Join Date: Mar 2005
Glass in the Crucible
According to Föll, all true crucible steel has a high carbon content because the alloy must be at least eutectoid in order to become liquid at the furnace temperatures of the time. If it had no affect on the function of the blade, the SI content is irrelevant. Remember, the people that made this steel and forged these blades had no concept of modern metallurgy. If the SI didn't break it, they weren't about to fix it.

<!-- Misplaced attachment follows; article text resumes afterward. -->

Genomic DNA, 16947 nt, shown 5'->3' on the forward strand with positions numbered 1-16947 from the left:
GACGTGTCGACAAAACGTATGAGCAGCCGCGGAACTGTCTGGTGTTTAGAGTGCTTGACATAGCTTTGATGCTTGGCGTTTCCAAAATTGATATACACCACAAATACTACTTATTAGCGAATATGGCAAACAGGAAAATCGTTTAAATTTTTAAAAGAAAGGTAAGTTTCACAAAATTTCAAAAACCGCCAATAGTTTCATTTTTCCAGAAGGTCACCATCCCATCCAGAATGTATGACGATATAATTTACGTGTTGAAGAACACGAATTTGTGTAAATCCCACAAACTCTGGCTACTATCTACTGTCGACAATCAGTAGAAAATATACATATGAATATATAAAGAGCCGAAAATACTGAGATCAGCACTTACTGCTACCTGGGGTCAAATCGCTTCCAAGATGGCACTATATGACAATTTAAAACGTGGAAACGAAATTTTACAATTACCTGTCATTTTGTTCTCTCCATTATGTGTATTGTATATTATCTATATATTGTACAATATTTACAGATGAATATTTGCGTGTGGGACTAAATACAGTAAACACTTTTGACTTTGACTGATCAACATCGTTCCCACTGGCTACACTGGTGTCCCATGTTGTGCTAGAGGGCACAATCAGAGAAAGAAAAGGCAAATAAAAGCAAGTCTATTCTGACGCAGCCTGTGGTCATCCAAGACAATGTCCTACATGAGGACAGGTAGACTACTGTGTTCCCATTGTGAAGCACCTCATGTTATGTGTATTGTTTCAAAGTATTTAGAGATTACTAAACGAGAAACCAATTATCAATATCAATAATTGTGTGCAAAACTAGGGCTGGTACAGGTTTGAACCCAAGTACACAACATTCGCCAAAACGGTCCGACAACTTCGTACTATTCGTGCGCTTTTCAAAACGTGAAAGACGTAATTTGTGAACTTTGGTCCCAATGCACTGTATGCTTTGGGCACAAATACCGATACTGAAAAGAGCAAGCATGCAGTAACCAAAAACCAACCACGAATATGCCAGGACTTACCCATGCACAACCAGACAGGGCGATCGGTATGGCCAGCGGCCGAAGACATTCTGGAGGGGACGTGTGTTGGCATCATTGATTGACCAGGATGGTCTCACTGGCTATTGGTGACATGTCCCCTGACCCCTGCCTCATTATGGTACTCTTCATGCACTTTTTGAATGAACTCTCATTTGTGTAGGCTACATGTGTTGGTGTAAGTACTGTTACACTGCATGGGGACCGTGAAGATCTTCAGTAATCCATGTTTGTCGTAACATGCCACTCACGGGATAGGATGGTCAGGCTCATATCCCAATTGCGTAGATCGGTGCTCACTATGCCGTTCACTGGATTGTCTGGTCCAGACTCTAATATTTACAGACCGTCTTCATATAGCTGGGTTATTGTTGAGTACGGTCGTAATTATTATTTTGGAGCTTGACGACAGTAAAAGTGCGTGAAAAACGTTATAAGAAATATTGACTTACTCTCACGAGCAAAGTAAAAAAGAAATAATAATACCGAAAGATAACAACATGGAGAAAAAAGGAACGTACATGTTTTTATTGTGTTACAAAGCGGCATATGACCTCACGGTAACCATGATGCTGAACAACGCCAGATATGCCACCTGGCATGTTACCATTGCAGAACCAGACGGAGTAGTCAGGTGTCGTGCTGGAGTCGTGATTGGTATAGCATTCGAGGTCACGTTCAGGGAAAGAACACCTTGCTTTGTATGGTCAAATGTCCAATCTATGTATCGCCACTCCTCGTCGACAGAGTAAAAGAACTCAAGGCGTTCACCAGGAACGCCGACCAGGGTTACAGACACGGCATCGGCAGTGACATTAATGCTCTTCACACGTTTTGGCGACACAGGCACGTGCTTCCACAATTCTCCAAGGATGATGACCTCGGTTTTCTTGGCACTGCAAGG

In her doctoral desertation (Crucible Steel in Central Asia: Production, Use and Origins), Dr Anna Feuerbach mentions a ring of glassious material inside the crucibles. If I recall correctly, Nonikashvili says that finding was the reason for his experiment. I wonder, however, about the possibility of any glassious material sticking to the steel of the ingot and being incorporated into the blade during forging. Even under low forging temperatures, that material should become liquid and run off the steel right away, no? I think that any SI content in the steel would be in the form of an alloy precipitate as the crucible charge cools. I am more than a bit unclear about this but, it appears from what I have read of Föll's monograph, it is the way in which the precipitates (C, SI, P, etc) are manipulated during forging that governs the strength/durability of the blade.